On the days that you do not weight train, you should not eat any carbs except for a green salad or two cups of steamed green vegetables. To make this plan work more to your advantage, alternate your weight training days and cardio or "off" days. This way you will not have your carb days back-to-back
  • Keep your fat intake to a minimum of 40%. If you fail to do this, your body will continue to use carbs as fuel. How can this happen if all you are eating is chicken? It's easy for your body to convert protein into glucose (carbs) and it WILL do this if you don't feed it an alternate fuel source (fat).

  • This type of plan work best with fewer workout days, so if you are someone who is in the gym 6 days a week you will see decreased results since every day will be a carb day. However, it will still work to some degree.

  • Keep a food journal to ensure you are getting the correct amount of protein, fat and calories.

  • Your carb-up days are for refilling your glycogen stores in the muscle, and bumping up calorie levels slightly to keep your thyroid humming. They are not free-for-all, pig-out days. So many people make this mistake and negate all the fat loss they achieved up until the carb-up day.

  • Do some cardio. It is not mandatory, but it will make a big difference. Try one 30-minute session at moderate intensity and one 15-minute HIIT session per week.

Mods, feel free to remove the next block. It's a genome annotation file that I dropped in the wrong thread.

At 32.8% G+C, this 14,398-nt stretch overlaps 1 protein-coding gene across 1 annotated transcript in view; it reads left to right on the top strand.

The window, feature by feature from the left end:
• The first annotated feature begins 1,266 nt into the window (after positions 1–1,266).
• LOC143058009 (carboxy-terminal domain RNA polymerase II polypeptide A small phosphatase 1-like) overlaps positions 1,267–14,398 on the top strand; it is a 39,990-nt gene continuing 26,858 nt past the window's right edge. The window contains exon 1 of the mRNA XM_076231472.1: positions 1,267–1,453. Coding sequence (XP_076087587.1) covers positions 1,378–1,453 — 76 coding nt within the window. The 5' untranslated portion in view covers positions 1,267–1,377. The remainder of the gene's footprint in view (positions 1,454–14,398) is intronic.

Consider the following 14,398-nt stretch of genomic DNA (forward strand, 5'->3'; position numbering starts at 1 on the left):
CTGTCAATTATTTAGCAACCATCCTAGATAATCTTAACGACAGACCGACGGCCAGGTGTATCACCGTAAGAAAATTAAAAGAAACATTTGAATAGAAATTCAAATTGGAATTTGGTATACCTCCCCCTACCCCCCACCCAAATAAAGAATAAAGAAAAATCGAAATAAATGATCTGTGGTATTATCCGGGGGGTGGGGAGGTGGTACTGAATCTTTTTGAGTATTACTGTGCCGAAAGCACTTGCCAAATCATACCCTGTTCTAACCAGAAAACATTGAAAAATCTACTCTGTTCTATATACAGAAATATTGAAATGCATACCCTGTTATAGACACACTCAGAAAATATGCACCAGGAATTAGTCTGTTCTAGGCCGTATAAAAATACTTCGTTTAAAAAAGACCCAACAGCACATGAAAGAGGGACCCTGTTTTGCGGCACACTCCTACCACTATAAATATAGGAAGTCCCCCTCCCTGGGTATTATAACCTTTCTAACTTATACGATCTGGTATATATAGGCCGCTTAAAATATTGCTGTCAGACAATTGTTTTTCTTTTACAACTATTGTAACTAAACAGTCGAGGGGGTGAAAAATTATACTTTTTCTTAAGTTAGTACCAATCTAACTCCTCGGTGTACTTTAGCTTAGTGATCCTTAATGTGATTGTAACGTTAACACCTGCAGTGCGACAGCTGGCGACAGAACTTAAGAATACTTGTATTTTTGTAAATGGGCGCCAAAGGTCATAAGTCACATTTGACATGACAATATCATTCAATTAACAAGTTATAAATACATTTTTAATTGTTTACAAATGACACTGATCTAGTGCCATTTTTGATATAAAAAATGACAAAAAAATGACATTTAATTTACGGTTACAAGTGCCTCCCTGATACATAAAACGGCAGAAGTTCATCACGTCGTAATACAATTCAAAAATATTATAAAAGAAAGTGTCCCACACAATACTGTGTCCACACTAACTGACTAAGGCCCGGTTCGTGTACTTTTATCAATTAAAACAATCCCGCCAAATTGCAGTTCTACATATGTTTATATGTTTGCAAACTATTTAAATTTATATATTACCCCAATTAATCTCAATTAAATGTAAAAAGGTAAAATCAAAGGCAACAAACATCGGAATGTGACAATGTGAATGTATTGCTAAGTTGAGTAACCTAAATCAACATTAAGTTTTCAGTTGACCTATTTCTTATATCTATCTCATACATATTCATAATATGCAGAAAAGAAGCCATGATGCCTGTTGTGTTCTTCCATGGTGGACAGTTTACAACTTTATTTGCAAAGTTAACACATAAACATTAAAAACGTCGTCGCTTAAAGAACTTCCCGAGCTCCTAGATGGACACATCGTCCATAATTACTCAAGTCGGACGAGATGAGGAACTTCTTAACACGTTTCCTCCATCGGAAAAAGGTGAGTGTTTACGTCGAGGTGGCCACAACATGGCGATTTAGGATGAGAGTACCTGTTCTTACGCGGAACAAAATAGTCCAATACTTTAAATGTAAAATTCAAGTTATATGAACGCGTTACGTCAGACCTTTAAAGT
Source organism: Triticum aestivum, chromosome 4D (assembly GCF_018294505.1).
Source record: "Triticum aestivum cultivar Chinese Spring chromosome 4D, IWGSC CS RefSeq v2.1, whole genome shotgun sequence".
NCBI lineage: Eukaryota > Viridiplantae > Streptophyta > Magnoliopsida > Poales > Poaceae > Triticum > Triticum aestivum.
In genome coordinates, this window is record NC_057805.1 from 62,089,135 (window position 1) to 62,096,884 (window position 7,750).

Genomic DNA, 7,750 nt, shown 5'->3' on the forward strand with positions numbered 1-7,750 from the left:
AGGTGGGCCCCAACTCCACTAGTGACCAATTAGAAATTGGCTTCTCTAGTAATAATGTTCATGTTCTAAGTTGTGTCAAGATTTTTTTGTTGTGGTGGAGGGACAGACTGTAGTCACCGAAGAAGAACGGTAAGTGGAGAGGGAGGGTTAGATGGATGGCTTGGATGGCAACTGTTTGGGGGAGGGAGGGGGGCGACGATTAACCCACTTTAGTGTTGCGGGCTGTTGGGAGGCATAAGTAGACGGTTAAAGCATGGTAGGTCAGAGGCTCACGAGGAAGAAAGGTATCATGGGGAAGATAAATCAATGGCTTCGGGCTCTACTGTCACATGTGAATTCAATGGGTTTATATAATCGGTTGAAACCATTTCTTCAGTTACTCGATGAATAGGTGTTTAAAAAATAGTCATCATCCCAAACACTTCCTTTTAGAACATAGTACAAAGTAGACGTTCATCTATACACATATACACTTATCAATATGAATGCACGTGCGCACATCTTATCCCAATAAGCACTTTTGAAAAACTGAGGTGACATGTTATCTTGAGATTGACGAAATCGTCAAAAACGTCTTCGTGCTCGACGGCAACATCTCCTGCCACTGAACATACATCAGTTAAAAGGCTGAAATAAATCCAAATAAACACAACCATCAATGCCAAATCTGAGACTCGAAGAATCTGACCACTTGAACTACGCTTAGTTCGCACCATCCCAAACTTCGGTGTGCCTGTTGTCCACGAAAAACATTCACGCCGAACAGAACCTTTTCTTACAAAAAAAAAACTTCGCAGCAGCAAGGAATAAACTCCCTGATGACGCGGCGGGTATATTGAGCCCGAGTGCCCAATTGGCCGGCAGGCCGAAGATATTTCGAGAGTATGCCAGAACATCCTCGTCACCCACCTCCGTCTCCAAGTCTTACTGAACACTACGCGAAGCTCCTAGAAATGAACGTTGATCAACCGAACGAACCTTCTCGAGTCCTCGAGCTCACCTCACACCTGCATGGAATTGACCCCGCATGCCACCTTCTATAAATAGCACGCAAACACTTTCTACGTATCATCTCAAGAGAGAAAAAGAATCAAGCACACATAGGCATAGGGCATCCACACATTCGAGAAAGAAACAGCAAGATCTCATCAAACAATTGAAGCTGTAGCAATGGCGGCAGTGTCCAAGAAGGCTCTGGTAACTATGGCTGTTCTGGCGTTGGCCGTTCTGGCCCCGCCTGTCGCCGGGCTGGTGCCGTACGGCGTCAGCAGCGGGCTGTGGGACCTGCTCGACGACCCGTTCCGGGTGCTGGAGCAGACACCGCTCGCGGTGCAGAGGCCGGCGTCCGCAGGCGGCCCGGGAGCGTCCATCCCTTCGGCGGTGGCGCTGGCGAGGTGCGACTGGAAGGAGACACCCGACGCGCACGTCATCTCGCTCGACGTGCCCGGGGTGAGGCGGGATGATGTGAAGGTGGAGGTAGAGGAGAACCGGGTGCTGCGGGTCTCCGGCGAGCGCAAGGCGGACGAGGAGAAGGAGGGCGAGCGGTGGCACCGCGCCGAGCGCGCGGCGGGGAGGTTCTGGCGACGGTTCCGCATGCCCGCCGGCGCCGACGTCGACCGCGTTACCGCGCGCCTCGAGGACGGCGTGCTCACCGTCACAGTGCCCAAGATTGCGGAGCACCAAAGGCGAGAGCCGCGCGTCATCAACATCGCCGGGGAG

• Don't be in a hurry to lose fat. You didn't get fat overnight and you certainly will not lose it overnight.

  • Hide your scale! Many people are able to gain muscle when eating like this. Use the mirror and fat-calipers to determine your progress.

  • You will look flat by day 4. This is NOT what you will look like when fully carbed-up. Remember that each gram of glycogen in the muscle brings 3 grams of water with it. When glycogen stores are low (and they will be) you will "appear" flat and devoid of muscle. It's just water, don't sweat it...so to speak!

  • Make sure you drink enough water. One gallon per day is the MINIMUM!

  • You might want to take a fiber supplement on your no-carb days to help aid in the elimination of waste. This function is usually assisted by the fiber in the carbs you eat.
Be Well & Stay Fit!
Aimee Deak
Personal Trainer & Nutrition Analysis
Aimee Deak is a certified personal trainer, nutrition analyst and author of the book, "Every Body Loses", an easy-to follow, step-by-step guide to fat loss and exercise.

Article Source: http://EzineArticles.com/6632465